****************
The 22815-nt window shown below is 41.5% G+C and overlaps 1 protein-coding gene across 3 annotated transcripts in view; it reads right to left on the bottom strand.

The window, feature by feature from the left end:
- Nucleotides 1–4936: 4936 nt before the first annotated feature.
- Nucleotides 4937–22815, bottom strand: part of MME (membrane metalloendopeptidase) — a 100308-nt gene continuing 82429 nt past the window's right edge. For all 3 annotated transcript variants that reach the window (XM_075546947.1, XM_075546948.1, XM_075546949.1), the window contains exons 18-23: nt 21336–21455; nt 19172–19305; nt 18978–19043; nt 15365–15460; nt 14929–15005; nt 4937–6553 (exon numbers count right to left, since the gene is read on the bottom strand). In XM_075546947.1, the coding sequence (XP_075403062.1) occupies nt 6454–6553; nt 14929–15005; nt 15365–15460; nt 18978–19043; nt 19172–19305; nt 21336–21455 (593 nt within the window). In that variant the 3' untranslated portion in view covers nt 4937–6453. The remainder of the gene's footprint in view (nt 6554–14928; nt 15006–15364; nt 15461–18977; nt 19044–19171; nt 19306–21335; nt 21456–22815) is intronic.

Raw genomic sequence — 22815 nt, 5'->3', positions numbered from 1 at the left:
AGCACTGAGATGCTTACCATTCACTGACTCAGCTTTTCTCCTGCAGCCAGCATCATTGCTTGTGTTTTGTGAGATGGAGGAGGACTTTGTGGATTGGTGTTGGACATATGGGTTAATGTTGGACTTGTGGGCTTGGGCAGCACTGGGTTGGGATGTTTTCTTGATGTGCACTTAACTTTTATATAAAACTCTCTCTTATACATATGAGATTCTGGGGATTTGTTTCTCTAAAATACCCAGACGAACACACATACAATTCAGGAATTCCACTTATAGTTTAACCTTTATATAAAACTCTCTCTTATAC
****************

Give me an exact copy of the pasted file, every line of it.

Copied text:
The 22815-nt window shown below is 41.5% G+C and overlaps 1 protein-coding gene across 3 annotated transcripts in view; it reads right to left on the bottom strand.

The window, feature by feature from the left end:
- Nucleotides 1–4936: 4936 nt before the first annotated feature.
- Nucleotides 4937–22815, bottom strand: part of MME (membrane metalloendopeptidase) — a 100308-nt gene continuing 82429 nt past the window's right edge. For all 3 annotated transcript variants that reach the window (XM_075546947.1, XM_075546948.1, XM_075546949.1), the window contains exons 18-23: nt 21336–21455; nt 19172–19305; nt 18978–19043; nt 15365–15460; nt 14929–15005; nt 4937–6553 (exon numbers count right to left, since the gene is read on the bottom strand). In XM_075546947.1, the coding sequence (XP_075403062.1) occupies nt 6454–6553; nt 14929–15005; nt 15365–15460; nt 18978–19043; nt 19172–19305; nt 21336–21455 (593 nt within the window). In that variant the 3' untranslated portion in view covers nt 4937–6453. The remainder of the gene's footprint in view (nt 6554–14928; nt 15006–15364; nt 15461–18977; nt 19044–19171; nt 19306–21335; nt 21456–22815) is intronic.

Raw genomic sequence — 22815 nt, 5'->3', positions numbered from 1 at the left:
AGCACTGAGATGCTTACCATTCACTGACTCAGCTTTTCTCCTGCAGCCAGCATCATTGCTTGTGTTTTGTGAGATGGAGGAGGACTTTGTGGATTGGTGTTGGACATATGGGTTAATGTTGGACTTGTGGGCTTGGGCAGCACTGGGTTGGGATGTTTTCTTGATGTGCACTTAACTTTTATATAAAACTCTCTCTTATACATATGAGATTCTGGGGATTTGTTTCTCTAAAATACCCAGACGAACACACATACAATTCAGGAATTCCACTTATAGTTTAACCTTTATATAAAACTCTCTCTTATAC